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Tuesday, 21 May 1985
Page: 2253

Senator PETER BAUME(5.47) —I wish to refer to some evidence we received in relation to the Estimates for the Department of Education, specifically estimates relating to the Commonwealth Schools Commission. The matter I wish to raise is one of proper practice by statutory bodies. I understand that it is not unknown for departments of state to take decisions over the years which favour one political party or another in terms of information, but I am not aware that this has been a decision taken by independent statutory bodies until now.

In March this year I asked the Minister for Education (Senator Ryan) in this place whether, when grants were made to schools under programs administered by the Commonwealth Schools Commission, it was the Government's policy to provide information about any grant to each member of the House of Representatives within whose electorate the school receiving the grant was located. It was a perfectly simple question. I received an answer in the following terms:

I do not know whether it is a question of Government policy, but it has certainly been my practice since I became Minister for Education to ask the Schools Commission to inform the honourable members of any grants going to schools in their electorates. I am not sure whether that it is done absolutely systematically, but it is certainly my intention that honourable members will have that information available to them. It is in everybody's interests, including those of the local member, to know exactly what the Commonwealth is spending on schools in each electorate.

That was the advice of the Minister for Education to the Senate. Of course, the Minister would do nothing but tell the truth to this chamber and therefore it was with some concern that I made available to the Minister a minute which had been circulated inside the Commonwealth Schools Commission and which had come into my possession--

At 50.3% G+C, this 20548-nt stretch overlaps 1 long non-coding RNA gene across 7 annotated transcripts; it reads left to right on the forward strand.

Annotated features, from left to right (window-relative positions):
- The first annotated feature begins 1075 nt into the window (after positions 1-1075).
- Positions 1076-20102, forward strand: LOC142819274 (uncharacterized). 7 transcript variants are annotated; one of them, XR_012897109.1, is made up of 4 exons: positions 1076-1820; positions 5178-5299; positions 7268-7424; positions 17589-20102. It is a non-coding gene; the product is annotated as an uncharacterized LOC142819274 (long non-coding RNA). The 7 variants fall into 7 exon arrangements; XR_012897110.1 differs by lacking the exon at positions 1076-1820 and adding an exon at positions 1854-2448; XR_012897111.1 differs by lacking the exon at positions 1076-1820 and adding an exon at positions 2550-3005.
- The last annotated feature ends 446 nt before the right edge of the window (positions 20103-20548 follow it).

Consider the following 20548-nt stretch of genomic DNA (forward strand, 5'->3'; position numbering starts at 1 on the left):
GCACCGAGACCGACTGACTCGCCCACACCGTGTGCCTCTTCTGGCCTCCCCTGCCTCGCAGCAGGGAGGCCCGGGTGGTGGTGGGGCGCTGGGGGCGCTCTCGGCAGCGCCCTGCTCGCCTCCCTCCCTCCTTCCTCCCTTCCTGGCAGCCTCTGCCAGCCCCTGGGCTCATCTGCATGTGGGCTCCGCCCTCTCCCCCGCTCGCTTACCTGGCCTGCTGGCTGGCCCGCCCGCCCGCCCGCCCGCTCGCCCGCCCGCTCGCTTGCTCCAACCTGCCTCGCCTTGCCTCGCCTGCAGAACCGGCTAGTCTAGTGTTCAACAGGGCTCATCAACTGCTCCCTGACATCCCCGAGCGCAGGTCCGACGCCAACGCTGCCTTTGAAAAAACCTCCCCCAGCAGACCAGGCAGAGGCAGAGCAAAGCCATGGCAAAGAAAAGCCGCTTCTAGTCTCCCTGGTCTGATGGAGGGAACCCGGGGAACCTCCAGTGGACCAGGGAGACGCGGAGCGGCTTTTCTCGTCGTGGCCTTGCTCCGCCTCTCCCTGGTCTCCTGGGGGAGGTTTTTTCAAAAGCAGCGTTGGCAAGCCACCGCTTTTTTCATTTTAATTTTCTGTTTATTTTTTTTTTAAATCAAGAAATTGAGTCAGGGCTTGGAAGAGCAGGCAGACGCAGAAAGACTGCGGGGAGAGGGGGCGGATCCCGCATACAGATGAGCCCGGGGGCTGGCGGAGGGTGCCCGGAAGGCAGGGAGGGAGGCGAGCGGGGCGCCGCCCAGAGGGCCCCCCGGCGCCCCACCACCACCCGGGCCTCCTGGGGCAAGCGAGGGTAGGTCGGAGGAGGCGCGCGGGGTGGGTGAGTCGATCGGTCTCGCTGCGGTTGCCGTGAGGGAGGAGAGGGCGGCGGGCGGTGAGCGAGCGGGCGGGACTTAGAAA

Senator Walsh —It was what Mr Fraser called a stolen document.

Senator PETER BAUME —Nevertheless, it is the content of the document which should concern Senator Walsh, as a parliamentarian of some years. The document was headed 'Information on Grants to Members of Parliament'. It started:

At the request of the Minister's office, in 1985 changes will be made to the procedures followed in informing Members of Parliament of grants made under Programs administered by the Commission. In 1985 information will be provided to Government Members and Senators only.

It goes on to say how that will be achieved. The first matter that arises is whether the Minister will confirm that the answer she gave in the Senate in March was, in fact, true and that it is her intention, as a matter of her personal policy, that it is good practice that all members should be informed of grants as she told the Senate. I ask the Committee to turn its attention to the Hansard for Estimates Committee D of 18 April 1985 when we examined this matter. It emerged that the Commonwealth Schools Commission acknowledged immediately that this document was genuine and that the internal minute that I have read out was the document that was circulated within the Commission. I am grateful to Commission officers for that acknowledgement. We then established that there is no power of general ministerial direction under the Commonwealth Schools Commission Act. We then learnt from officers, who admitted when pressed, that a request had come from the Minister's office. I refer to the bottom of page 175 of the Hansard. I asked Mr McNamara:

Is that what the request from the Minister's office was?

Mr McNamara, a very excellent officer of the Commission, answered:

That was the request from the Minister's office regarding the automatic provision of information.

So we have established that the Minister's office did issue this minute and that the Minister herself had a different policy which she set out to the Senate. It then emerged, after further questioning of the Commonwealth Schools Commission representatives that the officers in the Commission had themselves taken a decision as members of an independent statutory body-that decision, which was reflected later in this minute-that information on grants would be provided only to Government senators and members. I quote the minute again:

In 1985 information will be provided to Government Members and Senators only.

When I asked Mr McNamara who took this decision he said:

Following the request from the Minister's office, the matter was discussed by what is loosely called 'the executive group of the Commission', which consists of the full time Commissioners and the First Assistant Commissioners, and it was agreed that the procedures would be implemented as requested.

His answer is recorded on page 176 of Hansard. I am grateful that the Minister is here. I ask her: Will she stand by the answer she gave in the Senate earlier this year that not only was it good practice but also that it was her intention that all members of parliament should be informed for the very reasons she set out in this place? Will the Minister also agree, as a first step, that the request from her office-it may not have been from the Minister herself-is not consistent with the advice she gave the Senate in answer to a question?